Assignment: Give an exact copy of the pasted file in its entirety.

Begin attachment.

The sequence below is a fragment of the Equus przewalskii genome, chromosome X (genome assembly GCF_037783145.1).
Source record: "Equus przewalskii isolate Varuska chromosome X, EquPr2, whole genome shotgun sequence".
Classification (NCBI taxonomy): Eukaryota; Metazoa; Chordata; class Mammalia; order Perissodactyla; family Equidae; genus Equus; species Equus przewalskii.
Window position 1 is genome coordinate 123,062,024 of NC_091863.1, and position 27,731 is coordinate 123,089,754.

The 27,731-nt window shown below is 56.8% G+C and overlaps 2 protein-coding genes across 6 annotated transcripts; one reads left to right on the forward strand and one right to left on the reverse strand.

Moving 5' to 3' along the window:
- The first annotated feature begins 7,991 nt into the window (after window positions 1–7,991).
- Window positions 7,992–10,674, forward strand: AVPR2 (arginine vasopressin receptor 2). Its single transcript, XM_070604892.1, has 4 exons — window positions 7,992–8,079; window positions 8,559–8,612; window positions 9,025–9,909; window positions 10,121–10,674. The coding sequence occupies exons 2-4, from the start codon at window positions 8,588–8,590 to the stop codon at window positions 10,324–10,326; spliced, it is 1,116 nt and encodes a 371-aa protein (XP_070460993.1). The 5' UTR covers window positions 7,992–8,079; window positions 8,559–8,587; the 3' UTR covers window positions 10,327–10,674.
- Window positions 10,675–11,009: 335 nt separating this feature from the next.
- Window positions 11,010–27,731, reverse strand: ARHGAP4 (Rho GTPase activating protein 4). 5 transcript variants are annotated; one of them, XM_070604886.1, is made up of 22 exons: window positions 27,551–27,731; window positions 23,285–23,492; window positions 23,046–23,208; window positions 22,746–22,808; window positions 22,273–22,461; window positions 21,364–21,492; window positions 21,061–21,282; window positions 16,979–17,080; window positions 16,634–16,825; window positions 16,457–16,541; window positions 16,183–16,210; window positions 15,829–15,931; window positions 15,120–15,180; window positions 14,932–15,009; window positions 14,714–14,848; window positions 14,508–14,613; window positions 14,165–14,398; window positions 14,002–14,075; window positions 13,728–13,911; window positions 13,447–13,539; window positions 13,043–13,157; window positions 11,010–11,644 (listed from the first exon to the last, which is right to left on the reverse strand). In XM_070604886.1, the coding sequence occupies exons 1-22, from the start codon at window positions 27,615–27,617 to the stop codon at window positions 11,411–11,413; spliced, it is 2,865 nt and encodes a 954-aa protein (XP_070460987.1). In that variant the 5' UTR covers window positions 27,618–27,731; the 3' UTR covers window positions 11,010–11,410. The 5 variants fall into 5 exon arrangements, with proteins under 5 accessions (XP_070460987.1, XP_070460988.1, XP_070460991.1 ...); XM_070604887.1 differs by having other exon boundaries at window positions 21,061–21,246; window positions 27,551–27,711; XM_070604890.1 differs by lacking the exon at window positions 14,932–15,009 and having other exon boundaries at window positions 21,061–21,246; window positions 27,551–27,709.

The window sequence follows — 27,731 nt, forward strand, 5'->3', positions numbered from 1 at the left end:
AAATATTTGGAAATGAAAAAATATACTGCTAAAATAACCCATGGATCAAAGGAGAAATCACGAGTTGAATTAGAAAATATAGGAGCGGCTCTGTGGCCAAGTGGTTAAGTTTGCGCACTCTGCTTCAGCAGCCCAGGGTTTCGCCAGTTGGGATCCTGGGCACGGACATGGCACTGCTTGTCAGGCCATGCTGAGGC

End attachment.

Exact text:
The sequence below is a fragment of the Equus przewalskii genome, chromosome X (genome assembly GCF_037783145.1).
Source record: "Equus przewalskii isolate Varuska chromosome X, EquPr2, whole genome shotgun sequence".
Classification (NCBI taxonomy): Eukaryota; Metazoa; Chordata; class Mammalia; order Perissodactyla; family Equidae; genus Equus; species Equus przewalskii.
Window position 1 is genome coordinate 123,062,024 of NC_091863.1, and position 27,731 is coordinate 123,089,754.

The 27,731-nt window shown below is 56.8% G+C and overlaps 2 protein-coding genes across 6 annotated transcripts; one reads left to right on the forward strand and one right to left on the reverse strand.

Moving 5' to 3' along the window:
- The first annotated feature begins 7,991 nt into the window (after window positions 1–7,991).
- Window positions 7,992–10,674, forward strand: AVPR2 (arginine vasopressin receptor 2). Its single transcript, XM_070604892.1, has 4 exons — window positions 7,992–8,079; window positions 8,559–8,612; window positions 9,025–9,909; window positions 10,121–10,674. The coding sequence occupies exons 2-4, from the start codon at window positions 8,588–8,590 to the stop codon at window positions 10,324–10,326; spliced, it is 1,116 nt and encodes a 371-aa protein (XP_070460993.1). The 5' UTR covers window positions 7,992–8,079; window positions 8,559–8,587; the 3' UTR covers window positions 10,327–10,674.
- Window positions 10,675–11,009: 335 nt separating this feature from the next.
- Window positions 11,010–27,731, reverse strand: ARHGAP4 (Rho GTPase activating protein 4). 5 transcript variants are annotated; one of them, XM_070604886.1, is made up of 22 exons: window positions 27,551–27,731; window positions 23,285–23,492; window positions 23,046–23,208; window positions 22,746–22,808; window positions 22,273–22,461; window positions 21,364–21,492; window positions 21,061–21,282; window positions 16,979–17,080; window positions 16,634–16,825; window positions 16,457–16,541; window positions 16,183–16,210; window positions 15,829–15,931; window positions 15,120–15,180; window positions 14,932–15,009; window positions 14,714–14,848; window positions 14,508–14,613; window positions 14,165–14,398; window positions 14,002–14,075; window positions 13,728–13,911; window positions 13,447–13,539; window positions 13,043–13,157; window positions 11,010–11,644 (listed from the first exon to the last, which is right to left on the reverse strand). In XM_070604886.1, the coding sequence occupies exons 1-22, from the start codon at window positions 27,615–27,617 to the stop codon at window positions 11,411–11,413; spliced, it is 2,865 nt and encodes a 954-aa protein (XP_070460987.1). In that variant the 5' UTR covers window positions 27,618–27,731; the 3' UTR covers window positions 11,010–11,410. The 5 variants fall into 5 exon arrangements, with proteins under 5 accessions (XP_070460987.1, XP_070460988.1, XP_070460991.1 ...); XM_070604887.1 differs by having other exon boundaries at window positions 21,061–21,246; window positions 27,551–27,711; XM_070604890.1 differs by lacking the exon at window positions 14,932–15,009 and having other exon boundaries at window positions 21,061–21,246; window positions 27,551–27,709.

The window sequence follows — 27,731 nt, forward strand, 5'->3', positions numbered from 1 at the left end:
AAATATTTGGAAATGAAAAAATATACTGCTAAAATAACCCATGGATCAAAGGAGAAATCACGAGTTGAATTAGAAAATATAGGAGCGGCTCTGTGGCCAAGTGGTTAAGTTTGCGCACTCTGCTTCAGCAGCCCAGGGTTTCGCCAGTTGGGATCCTGGGCACGGACATGGCACTGCTTGTCAGGCCATGCTGAGGC